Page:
The same would be true in most western countries, perhaps all. Politics and bureaucracy get tangled up with one another, especially in the face of a task of such magnitude. In Japan, however, people have learnt to expect better. They grew up believing their state, their government, was efficient and effective. It rebuilt Japan after 1945, after all, and made it one of the safest, healthiest and wealthiest countries in the world.

Disillusionment with the Japanese state, both politics and bureaucracy, has been growing now for two decades. In the 1990s, the failure to respond successfully to Japan’s financial crisis hit people’s trust in government, as did a series of scandals, including several minor nuclear accidents. Now, however, the post-disaster confusion, combined powerfully with the Fukushima Dai-Ichi nuclear crisis, has destroyed trust and confidence in government almost as effectively as the tsunami destroyed coastal communities.

The contrast with the private sector has been stark. The privately run high-speed railway and the local airport in Sendai, in the tsunami zone, were repaired and reopened within three months.

The world, and Japanese manufacturers elsewhere in the country, was initially shocked by the realization of the dependence of car makers and electronics firms on key components that had been made in factories that happened to be in north-east Japan.

At first, the owners of those damaged factories produced forecasts that they would be reopened in periods typically of about five to six months after the disaster. In fact, most reopened much sooner. It was an impressive display of what the Japanese private sector can achieve in a crisis, one in which everyone rolls up their sleeves and gets down to work.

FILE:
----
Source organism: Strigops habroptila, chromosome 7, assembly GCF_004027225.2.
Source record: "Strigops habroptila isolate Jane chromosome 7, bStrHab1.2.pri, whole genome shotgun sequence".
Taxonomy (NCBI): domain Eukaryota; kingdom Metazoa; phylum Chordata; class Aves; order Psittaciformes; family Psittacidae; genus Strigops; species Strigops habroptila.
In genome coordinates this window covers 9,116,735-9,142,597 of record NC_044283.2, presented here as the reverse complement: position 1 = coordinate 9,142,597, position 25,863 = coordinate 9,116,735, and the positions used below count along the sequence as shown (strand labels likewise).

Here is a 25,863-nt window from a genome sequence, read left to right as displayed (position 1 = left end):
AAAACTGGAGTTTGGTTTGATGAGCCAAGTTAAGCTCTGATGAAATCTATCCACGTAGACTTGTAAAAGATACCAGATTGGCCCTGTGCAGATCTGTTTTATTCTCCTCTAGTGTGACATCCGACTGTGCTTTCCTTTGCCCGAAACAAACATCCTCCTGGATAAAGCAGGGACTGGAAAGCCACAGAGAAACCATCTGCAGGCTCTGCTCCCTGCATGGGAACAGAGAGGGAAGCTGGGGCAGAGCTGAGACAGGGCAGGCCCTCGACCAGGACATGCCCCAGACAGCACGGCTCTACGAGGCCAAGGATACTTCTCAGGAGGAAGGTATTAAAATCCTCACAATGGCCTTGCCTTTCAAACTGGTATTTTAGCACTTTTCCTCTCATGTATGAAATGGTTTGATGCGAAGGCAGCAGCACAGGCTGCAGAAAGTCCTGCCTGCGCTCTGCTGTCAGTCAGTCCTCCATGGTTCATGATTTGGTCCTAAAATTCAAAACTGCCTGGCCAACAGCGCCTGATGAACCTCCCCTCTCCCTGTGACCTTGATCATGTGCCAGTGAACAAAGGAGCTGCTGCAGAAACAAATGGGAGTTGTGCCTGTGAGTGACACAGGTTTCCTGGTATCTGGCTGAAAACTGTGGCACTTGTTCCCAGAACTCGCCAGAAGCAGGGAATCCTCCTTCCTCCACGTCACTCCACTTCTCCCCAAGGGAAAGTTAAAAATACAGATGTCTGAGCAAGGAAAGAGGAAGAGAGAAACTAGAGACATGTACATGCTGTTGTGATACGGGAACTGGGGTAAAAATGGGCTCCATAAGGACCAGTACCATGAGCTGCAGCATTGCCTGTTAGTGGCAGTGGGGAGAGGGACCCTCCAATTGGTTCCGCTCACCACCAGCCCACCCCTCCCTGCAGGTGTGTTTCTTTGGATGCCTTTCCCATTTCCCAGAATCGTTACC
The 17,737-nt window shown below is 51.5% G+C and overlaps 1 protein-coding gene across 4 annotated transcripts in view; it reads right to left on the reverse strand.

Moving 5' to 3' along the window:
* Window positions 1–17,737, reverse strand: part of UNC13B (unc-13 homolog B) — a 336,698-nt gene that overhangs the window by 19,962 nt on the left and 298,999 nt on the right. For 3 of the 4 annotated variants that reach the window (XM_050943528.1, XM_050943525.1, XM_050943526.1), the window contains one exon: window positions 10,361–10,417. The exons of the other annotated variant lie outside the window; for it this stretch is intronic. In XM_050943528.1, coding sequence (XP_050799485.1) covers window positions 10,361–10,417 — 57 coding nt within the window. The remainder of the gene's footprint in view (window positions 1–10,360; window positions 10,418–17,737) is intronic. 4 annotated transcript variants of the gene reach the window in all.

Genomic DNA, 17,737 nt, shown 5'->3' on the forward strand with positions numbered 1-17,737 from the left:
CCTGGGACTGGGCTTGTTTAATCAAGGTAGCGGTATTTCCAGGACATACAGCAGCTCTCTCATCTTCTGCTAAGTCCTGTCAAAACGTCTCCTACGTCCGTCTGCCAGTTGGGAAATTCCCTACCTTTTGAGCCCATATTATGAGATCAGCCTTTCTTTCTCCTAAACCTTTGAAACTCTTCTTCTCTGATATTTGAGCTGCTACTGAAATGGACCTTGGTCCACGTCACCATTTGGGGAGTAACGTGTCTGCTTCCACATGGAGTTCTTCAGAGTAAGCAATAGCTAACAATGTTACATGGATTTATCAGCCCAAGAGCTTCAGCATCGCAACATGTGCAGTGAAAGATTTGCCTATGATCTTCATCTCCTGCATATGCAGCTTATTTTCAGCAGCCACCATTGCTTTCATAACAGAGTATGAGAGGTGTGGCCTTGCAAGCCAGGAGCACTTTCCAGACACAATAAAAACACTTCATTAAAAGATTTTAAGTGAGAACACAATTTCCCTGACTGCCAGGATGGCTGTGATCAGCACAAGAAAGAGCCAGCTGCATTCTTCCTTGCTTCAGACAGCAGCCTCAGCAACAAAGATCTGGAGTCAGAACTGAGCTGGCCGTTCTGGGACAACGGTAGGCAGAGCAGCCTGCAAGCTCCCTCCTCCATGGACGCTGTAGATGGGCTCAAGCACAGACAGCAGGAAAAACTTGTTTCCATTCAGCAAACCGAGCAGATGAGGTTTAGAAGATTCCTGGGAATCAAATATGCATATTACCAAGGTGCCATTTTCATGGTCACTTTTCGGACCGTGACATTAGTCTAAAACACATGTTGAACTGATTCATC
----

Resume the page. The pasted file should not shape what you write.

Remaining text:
The political and government response has been the opposite. Initially, the crisis brought forth calls from politicians for a sense of national unity, for the suspension of political games and for a collective response to the disaster. But that immediate cohesion lasted only a matter of weeks.

Since then, politics has returned to the dysfunctional, uncohesive, disunited state it was in before March 11th. Japan changed its prime minister five months after the disaster, and both the opposition and big factions inside the ruling party have been constantly manoeuvring to try to force a general election. In that atmosphere, it is not surprising that planning for reconstruction has been slow, let alone implementing it.

This has also slowed the economic revival. Usually after natural disasters, GDP falls at first but then rebounds quickly as money is spent in huge quantities on reconstruction. There has been some of that benefit, especially from the money spent on cleaning up, but it has been neutralized by the uncertainties surrounding politics and government policy, which have deterred corporate investment.

The biggest and most enduring source of distrust, disillusionment and uncertainty has been nuclear-energy. A positive trend has been greater openness by government and more active involvement of non-profits and foundations in investigating what went wrong. But the discovery of how complacent and bad were the preparations for nuclear accidents, of how complicit regulators, politicians, media and business were with one another in covering up the dangers, and how close Japan came to an even worse disaster has been shocking.

This leaves disillusionment, distrust and even anger as the most enduring emotional legacies of the past year in Japan. It will take a long time before those emotions fade away. Nevertheless, another important emotion must not be overlooked: it is sadness at the fate of those 19,000 people on that incredible day in March, one year ago.